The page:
Here are 5 burning questions about the semi-finals.
Is there a chance for a first-time champ?
When Finland shocked Canada with a 6-5 quarter-final win in overtime, it ended Connor Bedard’s chance to captain the Canadians to a repeat of their 2021 triumph in Texas. Out of the four remaining nations, only one has never won a U18 Worlds gold medal. The other three nations split the three titles handed out prior to 2021. Let’s recap briefly.
In 2017, Joel Farrabee’s second goal of the gold medal game – coming shorthanded early in the second period – proved to be the difference as the U.S. beat Finland 4-2 in Poprad. The Finns took the title in 2018 with Niklas Nordgren potting the 3-2 winner against the Americans in the final in Chelyabinsk. And in 2019, the Swedes earned their first U18 Worlds title with a 4-3 win over Russia, courtesy of Lucas Raymond’s spectacular overtime completion of his hat trick in Ornskoldsvik.
So Czechia, which has never topped the 2014 silver medal it earned in Lappeenranta, is the only candidate to become a brand-new champ. The Central European country that dominated senior IIHF competition from 1998 to 2001 with an Olympic gold medal and three straight World Championship titles could sorely use the infusion of pride and winning spirit that a U18 gold medal would bring.
But to get there, Czechia needs a semi-final upset over the Americans, who have clearly been the cream of the crop here and thumped the Czechs 6-2 in group play. There’s a chance, but it’s a slim one.
Can the Czechs hold the U.S. offence in check?
Relentlessly creative and ridiculously prolific, the Americans have scored 37 goals in four games so far for an average of 9.25 goals per game. It’s a tribute to the traditional strength of USA Hockey’s National Team Development Program. They’re on pace for 55.5 goals in just six games. (Due to the exclusion of Russia and Belarus, this year’s eight-team tournament offers a maximum of six games per team, instead of the usual seven games.)
If the U.S. stays on pace, that would shatter the single-tournament goals record that Canada set last year (51 goals in seven games). The U.S. single-tournament record (50 goals in seven games), established by the 2016 bronze medal team in Grand Forks, North Dakota, would also fall.
Coach Jakub Petr’s Czechs didn’t simply surrender in their Group A loss to the Americans. In fact, Jiri Kulich’s first-period goal gave them a 1-0 lead through 20 minutes. It was a second-period collapse with four goals allowed in 7:02 that sealed the Czechs’ fate.
The U.S. has a true four-line attack: every forward with the exception of Marek Hejduk has recorded at least three points. And while Czech blueliner Tomas Hamara has dominated offensively (0+7=7), the U.S. boasts three of the top five point-producing D-men in Seamus Casey (3+3=6), Lane Hutson (0+6=6), and Ryan Chesley (2+3=5).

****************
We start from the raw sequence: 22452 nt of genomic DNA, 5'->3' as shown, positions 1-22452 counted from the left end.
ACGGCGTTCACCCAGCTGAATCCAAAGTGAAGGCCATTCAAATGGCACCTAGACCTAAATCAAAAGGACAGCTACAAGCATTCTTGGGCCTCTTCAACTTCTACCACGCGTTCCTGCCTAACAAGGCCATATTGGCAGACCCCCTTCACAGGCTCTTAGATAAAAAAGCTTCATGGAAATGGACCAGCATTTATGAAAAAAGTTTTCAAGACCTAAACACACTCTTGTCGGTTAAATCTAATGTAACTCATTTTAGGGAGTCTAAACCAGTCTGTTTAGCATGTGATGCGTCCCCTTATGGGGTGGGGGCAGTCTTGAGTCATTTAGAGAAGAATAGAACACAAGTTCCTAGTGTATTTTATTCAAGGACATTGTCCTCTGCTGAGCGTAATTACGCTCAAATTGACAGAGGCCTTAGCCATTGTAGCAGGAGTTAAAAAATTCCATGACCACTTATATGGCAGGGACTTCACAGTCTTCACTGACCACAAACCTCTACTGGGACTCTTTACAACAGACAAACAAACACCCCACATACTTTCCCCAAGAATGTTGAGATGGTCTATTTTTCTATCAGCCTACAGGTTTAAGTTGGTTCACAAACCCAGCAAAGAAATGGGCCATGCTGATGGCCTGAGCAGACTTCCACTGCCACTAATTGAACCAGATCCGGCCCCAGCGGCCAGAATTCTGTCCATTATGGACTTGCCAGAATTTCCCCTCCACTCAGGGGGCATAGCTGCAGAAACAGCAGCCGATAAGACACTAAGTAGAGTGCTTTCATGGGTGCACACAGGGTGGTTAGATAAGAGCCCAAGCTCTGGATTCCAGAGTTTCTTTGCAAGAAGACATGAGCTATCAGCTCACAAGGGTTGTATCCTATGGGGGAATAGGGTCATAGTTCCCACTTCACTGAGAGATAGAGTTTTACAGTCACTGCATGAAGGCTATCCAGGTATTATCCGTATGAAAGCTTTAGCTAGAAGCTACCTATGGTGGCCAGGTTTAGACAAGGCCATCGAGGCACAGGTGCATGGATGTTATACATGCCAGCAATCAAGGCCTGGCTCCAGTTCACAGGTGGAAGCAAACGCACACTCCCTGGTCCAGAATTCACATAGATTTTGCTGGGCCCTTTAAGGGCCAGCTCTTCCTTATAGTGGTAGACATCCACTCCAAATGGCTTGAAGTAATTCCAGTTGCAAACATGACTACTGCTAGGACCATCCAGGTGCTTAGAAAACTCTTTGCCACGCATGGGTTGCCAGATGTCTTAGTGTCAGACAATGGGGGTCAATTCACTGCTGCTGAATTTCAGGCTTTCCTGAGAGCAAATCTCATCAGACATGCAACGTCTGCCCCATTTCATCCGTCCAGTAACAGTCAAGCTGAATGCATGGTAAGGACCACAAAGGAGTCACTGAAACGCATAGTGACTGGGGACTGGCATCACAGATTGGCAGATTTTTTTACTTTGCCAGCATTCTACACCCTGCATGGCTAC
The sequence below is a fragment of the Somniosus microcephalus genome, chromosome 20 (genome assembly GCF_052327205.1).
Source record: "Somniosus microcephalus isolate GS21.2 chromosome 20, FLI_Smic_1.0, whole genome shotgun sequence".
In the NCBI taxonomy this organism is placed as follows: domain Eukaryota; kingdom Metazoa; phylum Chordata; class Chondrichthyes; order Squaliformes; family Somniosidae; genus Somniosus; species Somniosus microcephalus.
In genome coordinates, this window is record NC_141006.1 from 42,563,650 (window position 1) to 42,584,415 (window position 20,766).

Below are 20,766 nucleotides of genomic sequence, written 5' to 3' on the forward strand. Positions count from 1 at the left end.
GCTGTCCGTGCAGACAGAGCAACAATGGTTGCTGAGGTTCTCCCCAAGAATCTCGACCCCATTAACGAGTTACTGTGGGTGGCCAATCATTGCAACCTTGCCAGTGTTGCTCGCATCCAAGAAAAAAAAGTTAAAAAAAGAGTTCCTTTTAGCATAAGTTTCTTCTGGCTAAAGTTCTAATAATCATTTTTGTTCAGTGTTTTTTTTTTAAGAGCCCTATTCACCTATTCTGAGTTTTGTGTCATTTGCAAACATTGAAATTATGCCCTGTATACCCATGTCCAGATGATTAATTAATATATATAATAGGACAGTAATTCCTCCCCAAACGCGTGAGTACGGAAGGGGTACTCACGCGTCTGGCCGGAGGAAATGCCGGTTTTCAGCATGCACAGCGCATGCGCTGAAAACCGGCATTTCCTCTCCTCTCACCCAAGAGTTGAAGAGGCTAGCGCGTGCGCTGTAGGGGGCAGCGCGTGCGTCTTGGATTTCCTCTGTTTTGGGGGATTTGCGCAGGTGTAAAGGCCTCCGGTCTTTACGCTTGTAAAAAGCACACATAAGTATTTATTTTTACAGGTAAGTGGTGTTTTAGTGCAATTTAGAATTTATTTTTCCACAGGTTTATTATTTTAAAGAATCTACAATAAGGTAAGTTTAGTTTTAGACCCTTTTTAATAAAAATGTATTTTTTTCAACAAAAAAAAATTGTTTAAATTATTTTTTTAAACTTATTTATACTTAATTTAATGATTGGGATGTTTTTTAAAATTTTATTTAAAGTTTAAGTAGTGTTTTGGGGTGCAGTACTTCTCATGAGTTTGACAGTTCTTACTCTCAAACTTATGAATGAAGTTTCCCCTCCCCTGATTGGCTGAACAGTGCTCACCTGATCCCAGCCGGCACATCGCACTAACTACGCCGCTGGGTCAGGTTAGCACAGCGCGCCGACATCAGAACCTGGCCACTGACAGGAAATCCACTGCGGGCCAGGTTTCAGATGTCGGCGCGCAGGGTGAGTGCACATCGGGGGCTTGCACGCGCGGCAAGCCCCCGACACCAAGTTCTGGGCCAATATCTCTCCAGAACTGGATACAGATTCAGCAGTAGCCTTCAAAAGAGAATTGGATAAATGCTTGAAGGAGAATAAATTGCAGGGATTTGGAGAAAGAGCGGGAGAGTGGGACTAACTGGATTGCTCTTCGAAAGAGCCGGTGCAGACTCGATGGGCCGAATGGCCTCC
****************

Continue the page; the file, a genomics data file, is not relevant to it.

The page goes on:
The odds of the Czechs either outgunning the Americans or barring the door defensively are, again, slim.
Can anyone catch Jiri Kulich for the goal-scoring lead?
Fun fact: Jiri Kulich has scored eight times as many goals in his only U18 Worlds as David Pastrnak did in two U18 Worlds. (The 2020 Rocket Richard Trophy winner from the Boston Bruins had just one goal in 12 U18 games in 2013 and 2014.)
However, despite Kulich’s excellent ability to use his size to score from the slot, he’s got competition for the tournament goals crown.
U.S. captain Rutger McGroarty (6 goals) and his teammate Isaac Howard (5 goals) are hot on his heels. You also can’t rule out the hot hands of Finland’s Joakim Kemell (4 goals), whose hat trick – including the overtime winner – killed Canada’s quarter-final hopes. And Sweden’s Mattias Havelid (4 goals), who has totalled nine points, could become the first defenceman to lead the U18 Worlds in scoring since Canada’s Matt Dumba in 2012.
Like the points lead, the goals lead is up for grabs. Stay tuned, kids.
Is Finland ready to take revenge on Sweden?
Swedish and Finnish hockey players are used to answering questions about their fierce historic rivalry, but sometimes, you get the sense they find it overblown.
Certainly for this year’s U18 crop, Finland’s 6-1 romp over Sweden in the 2016 gold medal game in Grand Forks and Finland’s 2-0 blanking of Sweden in the 2018 semi-final in Chelyabinsk are closer to ancient history than rallying cries or gaping wounds.
However, with that said, Sweden’s lopsided 8-0 victory in the 2021 bronze medal game was a tough pill for Finland to swallow.
2022 returnees Joakim Kemell and Kasper Kulonummi would love to return the favour by spoiling Sweden’s gold medal hopes in Saturday’s semi-final. The Finns know they didn’t play their best or most consistent hockey in Sweden’s 4-3 group-stage win in Kaufbeuren. This’ll be spicy.
Who’ll win the Sweden-Finland special teams battle?
Without prior knowledge, you might assume that the tournament-leading American offence has racked up the best power play percentage here. You’d be wrong. Remarkably, the U.S. has the second-weakest power play so far, going 3-for-13 (23.08 percent).
It’s Sweden who leads the way at 10-for-20 (50 percent), with the Czechs second at 11-for-23 (47.8 percent) and Finland third at 7-for-17 (41.8 percent).
The Swedes and Finns are also neck-and-neck and middle of the road on the penalty kill. Finland is 70 percent on penalty-killing to Sweden’s 69.23 percent.
With such tight margins, both teams would be well-advised to stay out of the box. The team that keeps its emotions in check and executes with cool precision on its power plays is likely to advance to the 2022 U18 Worlds gold medal game on Sunday.